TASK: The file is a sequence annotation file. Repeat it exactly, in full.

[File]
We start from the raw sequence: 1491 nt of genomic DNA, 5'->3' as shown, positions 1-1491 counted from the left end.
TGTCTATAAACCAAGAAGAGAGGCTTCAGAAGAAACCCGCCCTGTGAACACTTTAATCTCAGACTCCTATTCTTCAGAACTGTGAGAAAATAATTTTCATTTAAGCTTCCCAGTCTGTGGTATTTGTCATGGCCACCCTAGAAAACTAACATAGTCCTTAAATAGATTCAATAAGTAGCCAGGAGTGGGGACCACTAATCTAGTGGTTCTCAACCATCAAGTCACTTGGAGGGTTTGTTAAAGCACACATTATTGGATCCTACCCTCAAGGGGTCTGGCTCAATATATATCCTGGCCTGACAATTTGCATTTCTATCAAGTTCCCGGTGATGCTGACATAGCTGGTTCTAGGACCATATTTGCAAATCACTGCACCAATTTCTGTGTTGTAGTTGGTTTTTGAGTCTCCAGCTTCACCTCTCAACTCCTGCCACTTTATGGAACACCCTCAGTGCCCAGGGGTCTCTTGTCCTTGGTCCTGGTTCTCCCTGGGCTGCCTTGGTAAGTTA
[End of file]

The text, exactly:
We start from the raw sequence: 1491 nt of genomic DNA, 5'->3' as shown, positions 1-1491 counted from the left end.
TGTCTATAAACCAAGAAGAGAGGCTTCAGAAGAAACCCGCCCTGTGAACACTTTAATCTCAGACTCCTATTCTTCAGAACTGTGAGAAAATAATTTTCATTTAAGCTTCCCAGTCTGTGGTATTTGTCATGGCCACCCTAGAAAACTAACATAGTCCTTAAATAGATTCAATAAGTAGCCAGGAGTGGGGACCACTAATCTAGTGGTTCTCAACCATCAAGTCACTTGGAGGGTTTGTTAAAGCACACATTATTGGATCCTACCCTCAAGGGGTCTGGCTCAATATATATCCTGGCCTGACAATTTGCATTTCTATCAAGTTCCCGGTGATGCTGACATAGCTGGTTCTAGGACCATATTTGCAAATCACTGCACCAATTTCTGTGTTGTAGTTGGTTTTTGAGTCTCCAGCTTCACCTCTCAACTCCTGCCACTTTATGGAACACCCTCAGTGCCCAGGGGTCTCTTGTCCTTGGTCCTGGTTCTCCCTGGGCTGCCTTGGTAAGTTA